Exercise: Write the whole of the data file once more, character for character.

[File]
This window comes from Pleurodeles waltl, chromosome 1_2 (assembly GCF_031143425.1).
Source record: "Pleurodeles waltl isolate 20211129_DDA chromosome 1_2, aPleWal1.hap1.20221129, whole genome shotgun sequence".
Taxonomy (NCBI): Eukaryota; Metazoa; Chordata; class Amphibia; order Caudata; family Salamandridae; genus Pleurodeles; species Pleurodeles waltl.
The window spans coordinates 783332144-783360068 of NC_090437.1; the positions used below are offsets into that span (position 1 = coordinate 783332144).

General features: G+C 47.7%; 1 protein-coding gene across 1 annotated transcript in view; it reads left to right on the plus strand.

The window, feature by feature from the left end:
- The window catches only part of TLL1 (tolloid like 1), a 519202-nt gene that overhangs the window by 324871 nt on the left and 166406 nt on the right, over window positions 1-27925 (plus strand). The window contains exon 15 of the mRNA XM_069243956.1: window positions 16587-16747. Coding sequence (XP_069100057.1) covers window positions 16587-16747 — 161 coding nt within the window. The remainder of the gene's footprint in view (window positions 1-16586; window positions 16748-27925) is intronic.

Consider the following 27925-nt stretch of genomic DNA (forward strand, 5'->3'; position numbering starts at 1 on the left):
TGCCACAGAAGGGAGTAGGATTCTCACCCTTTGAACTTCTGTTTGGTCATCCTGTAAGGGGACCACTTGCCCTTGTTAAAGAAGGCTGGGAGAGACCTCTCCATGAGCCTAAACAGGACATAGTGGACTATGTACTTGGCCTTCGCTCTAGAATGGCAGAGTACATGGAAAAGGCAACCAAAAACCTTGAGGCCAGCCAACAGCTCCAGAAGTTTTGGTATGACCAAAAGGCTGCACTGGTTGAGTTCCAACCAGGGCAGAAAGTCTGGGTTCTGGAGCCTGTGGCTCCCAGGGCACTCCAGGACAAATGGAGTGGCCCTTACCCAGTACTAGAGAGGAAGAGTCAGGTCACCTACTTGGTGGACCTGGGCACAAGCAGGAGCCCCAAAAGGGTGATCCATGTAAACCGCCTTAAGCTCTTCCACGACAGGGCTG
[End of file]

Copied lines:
This window comes from Pleurodeles waltl, chromosome 1_2 (assembly GCF_031143425.1).
Source record: "Pleurodeles waltl isolate 20211129_DDA chromosome 1_2, aPleWal1.hap1.20221129, whole genome shotgun sequence".
Taxonomy (NCBI): Eukaryota; Metazoa; Chordata; class Amphibia; order Caudata; family Salamandridae; genus Pleurodeles; species Pleurodeles waltl.
The window spans coordinates 783332144-783360068 of NC_090437.1; the positions used below are offsets into that span (position 1 = coordinate 783332144).

General features: G+C 47.7%; 1 protein-coding gene across 1 annotated transcript in view; it reads left to right on the plus strand.

The window, feature by feature from the left end:
- The window catches only part of TLL1 (tolloid like 1), a 519202-nt gene that overhangs the window by 324871 nt on the left and 166406 nt on the right, over window positions 1-27925 (plus strand). The window contains exon 15 of the mRNA XM_069243956.1: window positions 16587-16747. Coding sequence (XP_069100057.1) covers window positions 16587-16747 — 161 coding nt within the window. The remainder of the gene's footprint in view (window positions 1-16586; window positions 16748-27925) is intronic.

Consider the following 27925-nt stretch of genomic DNA (forward strand, 5'->3'; position numbering starts at 1 on the left):
TGCCACAGAAGGGAGTAGGATTCTCACCCTTTGAACTTCTGTTTGGTCATCCTGTAAGGGGACCACTTGCCCTTGTTAAAGAAGGCTGGGAGAGACCTCTCCATGAGCCTAAACAGGACATAGTGGACTATGTACTTGGCCTTCGCTCTAGAATGGCAGAGTACATGGAAAAGGCAACCAAAAACCTTGAGGCCAGCCAACAGCTCCAGAAGTTTTGGTATGACCAAAAGGCTGCACTGGTTGAGTTCCAACCAGGGCAGAAAGTCTGGGTTCTGGAGCCTGTGGCTCCCAGGGCACTCCAGGACAAATGGAGTGGCCCTTACCCAGTACTAGAGAGGAAGAGTCAGGTCACCTACTTGGTGGACCTGGGCACAAGCAGGAGCCCCAAAAGGGTGATCCATGTAAACCGCCTTAAGCTCTTCCACGACAGGGCTG